• Article
  • Jul.1.2020

5 quick tips for queues in Jira Service Desk Cloud

  • Jul.1.2020
  • Reading time mins

Setting up queues for your team in Jira Service Desk Cloud is one of the easiest ways to organize your incoming requests for your agents. By automating the way requests are sorted and organized, queues help triage your customer requests so your team can remain focused on resolving issues. Jira Service Desk Cloud comes with a few queues already configured, but it’s easy to add new queues based on your team. Here are a few quick tips for managing your queues in Jira Service Desk Cloud.

Tip 1: ✅ Use icons or emojis when naming your queues

When you create a new queue, you can add emojis or unicode characters to the name. From simple colored shapes to more detailed emojis, adding color or symbol can provide visual cues to your Agents to easily navigate between the different queues. Colors or shapes can be helpful if you have queue names that start with similar words by providing visual differences. You can even give the impression of a sub-queue that filters issues even further by using a unicode character like ↳ at the start of your Queue name. Once you’ve created the queue and named it with the arrow, just drag and drop it to list it under the “parent” queue.


The green check emoji makes it easy to identify the queue of recently closed tickets.

Tip 2: Use key information from your issues to prioritize issues

If requests often include information about assets, software, or a location, you can create queues based on that key information. Having end-users fill in these details in text fields means you’ll end up with type-o’s and some of the issues won’t be caught by the filters. It’s best to use select lists for these details. But what if you have hundreds of assets, software, or locations? Managing those in the select list options will quickly get out of hand. In that case, Elements Connect for Cloud can help by making your asset database available in your portal. This app will fetch details from any SQL database and make them available in connected items. Users can select their asset or location, which can be used in a queue. No more manual entry from users or the Jira admin updating select list options.


Users for this portal select their office from an Elements Connect connected item, which fetches the options from an SQL database. A queue is then set up for different office locations using an Elements Connect mirror field.

Tip 3: Use relative time information in JQL queries

Want a queue that shows you issues created or resolved in the last X days or weeks? By using the advanced JQL options for your queues, you can take advantage of relative time information like startOfDay() or startOfWeek(), to create a queue. For this example, the “Recently closed” queue only lists tickets closed since the start of the day.

Here’s the JQL used for the filter: resolutiondate >= startOfDay()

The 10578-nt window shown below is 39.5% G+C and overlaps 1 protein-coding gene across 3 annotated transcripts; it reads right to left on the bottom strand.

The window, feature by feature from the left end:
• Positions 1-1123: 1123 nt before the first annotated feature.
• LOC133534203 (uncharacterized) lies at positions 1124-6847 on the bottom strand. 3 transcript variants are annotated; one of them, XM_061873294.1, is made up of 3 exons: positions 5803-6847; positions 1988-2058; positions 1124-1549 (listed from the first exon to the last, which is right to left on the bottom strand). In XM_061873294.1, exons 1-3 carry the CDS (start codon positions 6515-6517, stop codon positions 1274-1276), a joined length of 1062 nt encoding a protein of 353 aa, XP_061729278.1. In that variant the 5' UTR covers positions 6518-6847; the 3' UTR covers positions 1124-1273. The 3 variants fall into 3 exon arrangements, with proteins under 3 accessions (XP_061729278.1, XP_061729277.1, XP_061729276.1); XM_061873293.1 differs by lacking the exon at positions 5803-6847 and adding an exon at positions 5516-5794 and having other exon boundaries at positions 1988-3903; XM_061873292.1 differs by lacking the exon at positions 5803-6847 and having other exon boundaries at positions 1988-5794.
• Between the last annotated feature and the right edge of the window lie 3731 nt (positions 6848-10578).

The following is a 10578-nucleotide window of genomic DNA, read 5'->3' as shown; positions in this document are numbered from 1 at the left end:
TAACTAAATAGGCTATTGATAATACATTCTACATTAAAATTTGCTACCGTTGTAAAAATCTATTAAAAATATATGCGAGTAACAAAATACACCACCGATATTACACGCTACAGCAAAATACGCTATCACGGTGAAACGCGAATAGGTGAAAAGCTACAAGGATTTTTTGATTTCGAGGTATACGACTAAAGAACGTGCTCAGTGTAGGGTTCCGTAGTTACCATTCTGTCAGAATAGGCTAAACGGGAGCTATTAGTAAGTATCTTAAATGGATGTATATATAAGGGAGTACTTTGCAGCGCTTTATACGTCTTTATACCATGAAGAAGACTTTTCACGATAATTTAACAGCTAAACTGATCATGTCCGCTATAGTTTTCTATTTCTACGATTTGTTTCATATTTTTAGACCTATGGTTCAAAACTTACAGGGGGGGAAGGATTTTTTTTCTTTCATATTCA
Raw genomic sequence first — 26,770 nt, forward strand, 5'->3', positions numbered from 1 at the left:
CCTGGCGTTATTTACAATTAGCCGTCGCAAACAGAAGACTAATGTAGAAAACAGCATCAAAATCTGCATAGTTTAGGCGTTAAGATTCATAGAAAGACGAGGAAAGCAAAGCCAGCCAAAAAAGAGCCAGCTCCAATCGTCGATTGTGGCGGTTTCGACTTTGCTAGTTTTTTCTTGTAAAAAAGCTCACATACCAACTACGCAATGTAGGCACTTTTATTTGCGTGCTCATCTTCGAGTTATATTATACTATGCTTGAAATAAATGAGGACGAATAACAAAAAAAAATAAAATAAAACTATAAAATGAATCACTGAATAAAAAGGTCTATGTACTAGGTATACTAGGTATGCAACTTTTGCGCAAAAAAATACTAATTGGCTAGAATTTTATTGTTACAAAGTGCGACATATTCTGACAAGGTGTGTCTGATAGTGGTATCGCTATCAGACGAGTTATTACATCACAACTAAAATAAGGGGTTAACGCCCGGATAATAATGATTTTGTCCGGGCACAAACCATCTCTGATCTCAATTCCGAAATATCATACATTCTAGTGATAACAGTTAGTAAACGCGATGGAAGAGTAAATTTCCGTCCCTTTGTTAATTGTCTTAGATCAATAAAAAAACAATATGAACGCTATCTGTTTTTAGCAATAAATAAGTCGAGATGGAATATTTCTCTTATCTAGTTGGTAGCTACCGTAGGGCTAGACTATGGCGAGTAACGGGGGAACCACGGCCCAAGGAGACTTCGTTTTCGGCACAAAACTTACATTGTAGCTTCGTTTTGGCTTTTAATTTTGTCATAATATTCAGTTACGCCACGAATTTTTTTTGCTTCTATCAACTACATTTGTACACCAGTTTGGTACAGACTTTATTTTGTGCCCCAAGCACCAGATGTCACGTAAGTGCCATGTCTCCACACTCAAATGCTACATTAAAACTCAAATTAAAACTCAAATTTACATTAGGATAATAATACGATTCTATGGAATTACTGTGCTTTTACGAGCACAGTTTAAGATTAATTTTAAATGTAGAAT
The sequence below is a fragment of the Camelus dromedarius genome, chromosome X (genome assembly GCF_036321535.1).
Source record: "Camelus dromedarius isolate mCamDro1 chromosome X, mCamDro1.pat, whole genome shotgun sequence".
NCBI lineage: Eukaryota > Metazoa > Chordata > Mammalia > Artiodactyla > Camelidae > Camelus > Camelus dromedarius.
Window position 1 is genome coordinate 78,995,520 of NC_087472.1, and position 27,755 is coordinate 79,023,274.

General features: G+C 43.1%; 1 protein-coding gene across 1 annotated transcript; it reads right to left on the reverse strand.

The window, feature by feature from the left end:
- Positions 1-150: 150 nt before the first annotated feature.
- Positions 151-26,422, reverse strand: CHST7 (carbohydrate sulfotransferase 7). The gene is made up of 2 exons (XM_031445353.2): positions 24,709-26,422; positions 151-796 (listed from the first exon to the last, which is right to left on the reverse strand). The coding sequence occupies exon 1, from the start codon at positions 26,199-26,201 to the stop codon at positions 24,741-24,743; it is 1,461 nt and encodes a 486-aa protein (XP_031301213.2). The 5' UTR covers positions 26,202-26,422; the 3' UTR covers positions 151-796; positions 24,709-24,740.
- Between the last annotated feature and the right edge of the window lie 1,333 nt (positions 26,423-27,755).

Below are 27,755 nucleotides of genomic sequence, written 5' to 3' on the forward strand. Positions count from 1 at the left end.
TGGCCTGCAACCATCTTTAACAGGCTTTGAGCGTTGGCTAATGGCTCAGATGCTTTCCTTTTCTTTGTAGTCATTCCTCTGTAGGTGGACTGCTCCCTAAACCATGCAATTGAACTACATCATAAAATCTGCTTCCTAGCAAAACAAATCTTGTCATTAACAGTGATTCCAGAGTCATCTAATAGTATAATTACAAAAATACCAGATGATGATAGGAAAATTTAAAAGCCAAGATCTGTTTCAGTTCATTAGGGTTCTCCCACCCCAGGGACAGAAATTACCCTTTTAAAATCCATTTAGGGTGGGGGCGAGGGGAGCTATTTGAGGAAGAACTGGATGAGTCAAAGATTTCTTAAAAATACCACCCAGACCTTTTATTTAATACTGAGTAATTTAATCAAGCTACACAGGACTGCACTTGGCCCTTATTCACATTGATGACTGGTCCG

Tip 4: Use “current user” to create queues that work for all your agents

You probably saw that one of the default queues with Jira Service Desk Cloud is “Assigned to me”. If you looked at the settings, you noticed that it uses the JQL assignee = currentUser() in order to provide a personalized queue for each Agent. Want to have a queue to see at a glance all the issues you are watching? Use watcher = currentUser() . You can also create a queue so Agents can see at a glance the issues where they are a participant by using “Request participants” = currentUser().

Tip 5: Limit the number of queues for Jira Service Desk Cloud

Once you start experimenting with all the ways you can organize your issues, it’s easy to get carried away and create too many queues. But it’s difficult to navigate a plethora of queues, and invariably issues will be included in multiple queues. By limiting the number of queues you create and making sure filters aren’t catching the same issues, you’ll get a clearer picture of the work to do. Imagine, for example, you have a queue “Crucial tickets” specifically for high priority tickets (filtered by priority = highest), but these tickets are also present in a standard queue. Having the same issues appear in two different queues creates the impression of duplicate issues and decreases the focus of agents. The standard queue is in fact “polluted” by these high priority tickets since they are already listed separately in their own dedicated queue. Limit the number of queues you create to make sure each one is filtering to clarify your work, not duplicate it.

Interest in the Elements Apps?

Happy queue creating! If you want to test Elements Connect for Cloud in your Jira Service Desk Cloud portal, it’s currently in a free beta. 

As an Atlassian Platinum Solution Partner, Valiantys can help you simplify your handling of Jira. Thanks to the Atlassian suite and apps like Elements Connect for Cloud, your teams can gain agility. We are here to accompany you from the conception of the solution to its hosting to the coaching of your team thanks to training and daily support.


Contact us now for more information

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